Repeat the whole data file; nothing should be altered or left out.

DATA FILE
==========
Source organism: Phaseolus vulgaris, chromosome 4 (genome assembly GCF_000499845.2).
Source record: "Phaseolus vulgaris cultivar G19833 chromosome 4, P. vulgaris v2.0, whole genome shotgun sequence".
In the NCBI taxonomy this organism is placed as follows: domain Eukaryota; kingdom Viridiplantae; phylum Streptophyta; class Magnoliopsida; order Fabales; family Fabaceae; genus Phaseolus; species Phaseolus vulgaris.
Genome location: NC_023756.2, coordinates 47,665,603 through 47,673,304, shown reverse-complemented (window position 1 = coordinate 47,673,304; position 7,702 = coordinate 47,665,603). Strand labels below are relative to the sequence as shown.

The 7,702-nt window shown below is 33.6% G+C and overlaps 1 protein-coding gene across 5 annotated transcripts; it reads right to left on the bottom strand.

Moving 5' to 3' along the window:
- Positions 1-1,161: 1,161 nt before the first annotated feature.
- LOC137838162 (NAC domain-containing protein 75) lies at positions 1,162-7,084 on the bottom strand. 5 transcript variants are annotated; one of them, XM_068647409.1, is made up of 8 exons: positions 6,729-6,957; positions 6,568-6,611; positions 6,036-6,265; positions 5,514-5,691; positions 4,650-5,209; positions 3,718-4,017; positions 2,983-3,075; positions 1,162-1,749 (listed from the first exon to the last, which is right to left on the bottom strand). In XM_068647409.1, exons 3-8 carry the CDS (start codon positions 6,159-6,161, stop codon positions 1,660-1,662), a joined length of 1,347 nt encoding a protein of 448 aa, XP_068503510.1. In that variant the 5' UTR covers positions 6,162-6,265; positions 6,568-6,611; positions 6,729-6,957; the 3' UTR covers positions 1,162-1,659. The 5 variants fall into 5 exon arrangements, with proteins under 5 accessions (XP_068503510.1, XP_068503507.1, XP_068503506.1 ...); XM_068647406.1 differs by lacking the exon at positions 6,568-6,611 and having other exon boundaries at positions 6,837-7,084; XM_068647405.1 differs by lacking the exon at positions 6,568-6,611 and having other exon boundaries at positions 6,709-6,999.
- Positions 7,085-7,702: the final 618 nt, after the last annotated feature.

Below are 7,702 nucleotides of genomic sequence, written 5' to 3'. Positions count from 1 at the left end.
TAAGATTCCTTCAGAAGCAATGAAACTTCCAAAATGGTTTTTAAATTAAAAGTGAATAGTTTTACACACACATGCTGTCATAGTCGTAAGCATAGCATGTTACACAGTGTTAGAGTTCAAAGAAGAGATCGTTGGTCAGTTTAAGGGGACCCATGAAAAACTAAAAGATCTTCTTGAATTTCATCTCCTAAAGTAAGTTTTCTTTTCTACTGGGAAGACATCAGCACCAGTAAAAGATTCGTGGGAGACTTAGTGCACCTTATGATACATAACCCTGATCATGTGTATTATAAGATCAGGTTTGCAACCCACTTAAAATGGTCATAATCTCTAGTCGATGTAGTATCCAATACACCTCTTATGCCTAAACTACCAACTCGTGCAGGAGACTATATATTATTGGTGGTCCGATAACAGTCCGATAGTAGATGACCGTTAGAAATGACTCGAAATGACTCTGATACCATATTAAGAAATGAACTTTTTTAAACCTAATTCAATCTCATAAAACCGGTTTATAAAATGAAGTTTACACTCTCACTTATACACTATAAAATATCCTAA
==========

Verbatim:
Source organism: Phaseolus vulgaris, chromosome 4 (genome assembly GCF_000499845.2).
Source record: "Phaseolus vulgaris cultivar G19833 chromosome 4, P. vulgaris v2.0, whole genome shotgun sequence".
In the NCBI taxonomy this organism is placed as follows: domain Eukaryota; kingdom Viridiplantae; phylum Streptophyta; class Magnoliopsida; order Fabales; family Fabaceae; genus Phaseolus; species Phaseolus vulgaris.
Genome location: NC_023756.2, coordinates 47,665,603 through 47,673,304, shown reverse-complemented (window position 1 = coordinate 47,673,304; position 7,702 = coordinate 47,665,603). Strand labels below are relative to the sequence as shown.

The 7,702-nt window shown below is 33.6% G+C and overlaps 1 protein-coding gene across 5 annotated transcripts; it reads right to left on the bottom strand.

Moving 5' to 3' along the window:
- Positions 1-1,161: 1,161 nt before the first annotated feature.
- LOC137838162 (NAC domain-containing protein 75) lies at positions 1,162-7,084 on the bottom strand. 5 transcript variants are annotated; one of them, XM_068647409.1, is made up of 8 exons: positions 6,729-6,957; positions 6,568-6,611; positions 6,036-6,265; positions 5,514-5,691; positions 4,650-5,209; positions 3,718-4,017; positions 2,983-3,075; positions 1,162-1,749 (listed from the first exon to the last, which is right to left on the bottom strand). In XM_068647409.1, exons 3-8 carry the CDS (start codon positions 6,159-6,161, stop codon positions 1,660-1,662), a joined length of 1,347 nt encoding a protein of 448 aa, XP_068503510.1. In that variant the 5' UTR covers positions 6,162-6,265; positions 6,568-6,611; positions 6,729-6,957; the 3' UTR covers positions 1,162-1,659. The 5 variants fall into 5 exon arrangements, with proteins under 5 accessions (XP_068503510.1, XP_068503507.1, XP_068503506.1 ...); XM_068647406.1 differs by lacking the exon at positions 6,568-6,611 and having other exon boundaries at positions 6,837-7,084; XM_068647405.1 differs by lacking the exon at positions 6,568-6,611 and having other exon boundaries at positions 6,709-6,999.
- Positions 7,085-7,702: the final 618 nt, after the last annotated feature.

Below are 7,702 nucleotides of genomic sequence, written 5' to 3'. Positions count from 1 at the left end.
TAAGATTCCTTCAGAAGCAATGAAACTTCCAAAATGGTTTTTAAATTAAAAGTGAATAGTTTTACACACACATGCTGTCATAGTCGTAAGCATAGCATGTTACACAGTGTTAGAGTTCAAAGAAGAGATCGTTGGTCAGTTTAAGGGGACCCATGAAAAACTAAAAGATCTTCTTGAATTTCATCTCCTAAAGTAAGTTTTCTTTTCTACTGGGAAGACATCAGCACCAGTAAAAGATTCGTGGGAGACTTAGTGCACCTTATGATACATAACCCTGATCATGTGTATTATAAGATCAGGTTTGCAACCCACTTAAAATGGTCATAATCTCTAGTCGATGTAGTATCCAATACACCTCTTATGCCTAAACTACCAACTCGTGCAGGAGACTATATATTATTGGTGGTCCGATAACAGTCCGATAGTAGATGACCGTTAGAAATGACTCGAAATGACTCTGATACCATATTAAGAAATGAACTTTTTTAAACCTAATTCAATCTCATAAAACCGGTTTATAAAATGAAGTTTACACTCTCACTTATACACTATAAAATATCCTAA